Video Recording on Private Property in California


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Over the years, clients have inquired about the legality of installing video cameras on their privately owned commercial real estate or business premises. The short answer is that such recordings are legal in California. However, a more complete answer requires that legal counsel for the client determine whether such recordings violate (or may foreseeably violate) a person’s constitutional right or reasonable expectation of privacy in the recorded area.

Volumes of legal authority have been written about whether a reasonable expectation of privacy exists in various situations. Therefore, one should not undertake to install video recording equipment until a knowledgeable business attorney has been consulted and given the green light. However, in California, we can also look to Penal Code § 647 for guidance. The relevant section of that statute provides:

647. Except as provided in subdivision (l), every person whocommits any of the following acts is guilty of disorderly conduct, amisdemeanor:

“. . . (j) (1) Any person who looks through a hole or opening, into, or otherwise views, by means of any instrumentality, including, but not limited to, a periscope, telescope, binoculars, camera, motion picture camera, camcorder, or mobile phone, the interior of a bedroom, bathroom, changing room, fitting room, dressing room, or tanning booth, or the interior of any other area in which the occupant has a reasonable expectation of privacy, with the intent to invade the privacy of a person or persons inside. This subdivision shall not apply to those areas of a private business used to count currency or other negotiable instruments.[emphasis added]

(2) Any person who uses a concealed camcorder, motion picture camera, or photographic camera of any type, to secretly videotape, film, photograph, or record by electronic means, another, identifiable person under or through the clothing being worn by that other person, for the purpose of viewing the body of, or the undergarments worn by, that other person, without the consent or knowledge of that other person, with the intent to arouse, appeal to, or gratify the lust, passions, or sexual desires of that person and invade the privacy of that other person, under circumstances in which the other person has a reasonable expectation of privacy.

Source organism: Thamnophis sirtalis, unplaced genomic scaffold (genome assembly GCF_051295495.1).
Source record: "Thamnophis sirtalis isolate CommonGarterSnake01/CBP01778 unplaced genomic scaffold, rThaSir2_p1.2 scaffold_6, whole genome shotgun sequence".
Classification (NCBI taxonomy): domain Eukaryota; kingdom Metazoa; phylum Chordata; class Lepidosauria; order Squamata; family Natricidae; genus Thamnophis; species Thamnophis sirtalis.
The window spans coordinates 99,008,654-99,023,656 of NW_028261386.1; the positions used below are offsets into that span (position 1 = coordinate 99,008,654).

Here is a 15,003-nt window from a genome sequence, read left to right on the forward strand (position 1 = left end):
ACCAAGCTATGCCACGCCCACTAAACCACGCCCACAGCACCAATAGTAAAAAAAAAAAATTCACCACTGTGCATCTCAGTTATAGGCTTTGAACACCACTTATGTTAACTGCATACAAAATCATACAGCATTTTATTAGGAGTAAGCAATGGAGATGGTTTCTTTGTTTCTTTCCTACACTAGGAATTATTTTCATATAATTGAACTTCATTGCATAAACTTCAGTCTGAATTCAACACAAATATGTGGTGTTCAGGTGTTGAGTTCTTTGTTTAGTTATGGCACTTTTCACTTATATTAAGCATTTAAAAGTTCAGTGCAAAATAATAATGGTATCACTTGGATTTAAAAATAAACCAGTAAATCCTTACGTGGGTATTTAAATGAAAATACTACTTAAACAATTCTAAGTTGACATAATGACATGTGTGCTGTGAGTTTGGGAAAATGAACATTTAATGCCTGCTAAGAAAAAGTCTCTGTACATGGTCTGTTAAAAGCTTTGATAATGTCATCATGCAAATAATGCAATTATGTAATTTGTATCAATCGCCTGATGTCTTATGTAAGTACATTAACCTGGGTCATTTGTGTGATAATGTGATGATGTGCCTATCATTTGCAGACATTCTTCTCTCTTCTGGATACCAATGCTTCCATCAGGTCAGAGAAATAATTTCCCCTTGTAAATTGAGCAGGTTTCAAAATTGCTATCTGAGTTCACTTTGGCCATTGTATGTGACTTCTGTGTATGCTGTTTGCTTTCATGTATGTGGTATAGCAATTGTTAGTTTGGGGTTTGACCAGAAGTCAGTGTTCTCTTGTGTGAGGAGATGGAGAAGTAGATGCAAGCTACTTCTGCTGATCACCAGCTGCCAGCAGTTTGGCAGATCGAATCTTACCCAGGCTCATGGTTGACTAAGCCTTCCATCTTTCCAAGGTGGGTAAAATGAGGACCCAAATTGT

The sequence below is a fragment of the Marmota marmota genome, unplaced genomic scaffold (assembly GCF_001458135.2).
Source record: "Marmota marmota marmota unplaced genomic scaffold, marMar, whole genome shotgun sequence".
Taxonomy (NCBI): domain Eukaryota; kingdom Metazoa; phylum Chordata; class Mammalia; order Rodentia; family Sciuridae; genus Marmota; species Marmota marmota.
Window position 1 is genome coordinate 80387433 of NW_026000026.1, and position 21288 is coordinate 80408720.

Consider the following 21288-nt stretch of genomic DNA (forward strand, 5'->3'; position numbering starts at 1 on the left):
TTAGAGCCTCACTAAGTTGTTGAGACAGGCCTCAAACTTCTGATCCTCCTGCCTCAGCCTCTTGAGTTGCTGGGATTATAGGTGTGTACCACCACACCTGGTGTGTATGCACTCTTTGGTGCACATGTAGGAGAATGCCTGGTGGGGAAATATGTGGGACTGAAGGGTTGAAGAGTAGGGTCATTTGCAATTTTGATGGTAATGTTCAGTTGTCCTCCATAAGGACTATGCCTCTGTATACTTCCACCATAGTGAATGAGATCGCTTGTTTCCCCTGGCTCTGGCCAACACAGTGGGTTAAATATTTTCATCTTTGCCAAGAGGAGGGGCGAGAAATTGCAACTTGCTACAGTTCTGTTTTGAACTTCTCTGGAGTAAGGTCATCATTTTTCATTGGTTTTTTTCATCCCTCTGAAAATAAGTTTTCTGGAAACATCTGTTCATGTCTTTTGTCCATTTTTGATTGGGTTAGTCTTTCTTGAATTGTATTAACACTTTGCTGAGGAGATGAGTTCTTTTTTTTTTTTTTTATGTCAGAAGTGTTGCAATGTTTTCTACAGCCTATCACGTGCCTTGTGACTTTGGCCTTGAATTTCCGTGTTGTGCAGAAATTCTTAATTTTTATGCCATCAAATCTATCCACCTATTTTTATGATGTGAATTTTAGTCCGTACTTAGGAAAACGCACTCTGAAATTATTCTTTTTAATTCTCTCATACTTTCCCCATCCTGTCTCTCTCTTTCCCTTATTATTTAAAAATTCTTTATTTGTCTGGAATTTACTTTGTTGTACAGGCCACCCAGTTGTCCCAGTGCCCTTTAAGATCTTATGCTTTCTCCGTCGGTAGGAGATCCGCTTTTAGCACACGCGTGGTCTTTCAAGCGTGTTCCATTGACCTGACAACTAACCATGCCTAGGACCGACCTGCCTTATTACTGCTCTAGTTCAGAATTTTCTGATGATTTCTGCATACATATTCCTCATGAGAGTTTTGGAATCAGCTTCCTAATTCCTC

(3) (A) Any person who uses a concealed camcorder, motion picture camera, or photographic camera of any type, to secretly videotape, film, photograph, or record by electronic means, another, identifiable person who may be in a state of full or partial undress, for the purpose of viewing the body of, or the undergarments worn by, that other person, without the consent or knowledge of that other person, in the interior of a bedroom, bathroom, changing room, fitting room, dressing room, or tanning booth, or the interior of any other area in which that other person has a reasonable expectation of privacy, with the intent to invade the privacy of that other person.”

Interestingly, while the right to privacy was clearly of paramount concern to the drafters of this legislation, it explicitly exempts areas in which currency is counted. However, this language should not be read to grant the unfettered right to record employees, customers, or others in an area where currency may be counted IF individuals in that area otherwise have a reasonable expectation of privacy, since it does not usurp a person’s federal or state constitutional rights.

Be aware, too, that there may be other local or municipal statutes which apply depending on your location. And if your video equipment also records sound, then there is a separate analysis for determining the legality of the audio recordings. For the sake of brevity, suffice it so say that California does not typically permit audio recordings unless all parties being recorded provide their consent.

Consent for various types of recording may be obtained contractually, such as in areas where employees are located, or guests of a vacation rental property. However, if it is foreseeable that other individuals may be recorded, it is imperative that notice of the recording be provided in a conspicuous location AND that the area being recorded does not involve a place, such as a bedroom, bathroom, locker room or other location where one may have a reasonable expectation of privacy.

AUTHOR: Gehres Law Group, P.C.

Copyright Gehres Law Group, P.C.
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Disclaimer: While every effort has been made to ensure the accuracy of this publication, it is not intended to provide legal advice as individual situations will differ and should be discussed with an expert and/or lawyer. For specific technical or legal advice on the information provided and related topics, please contact the author.

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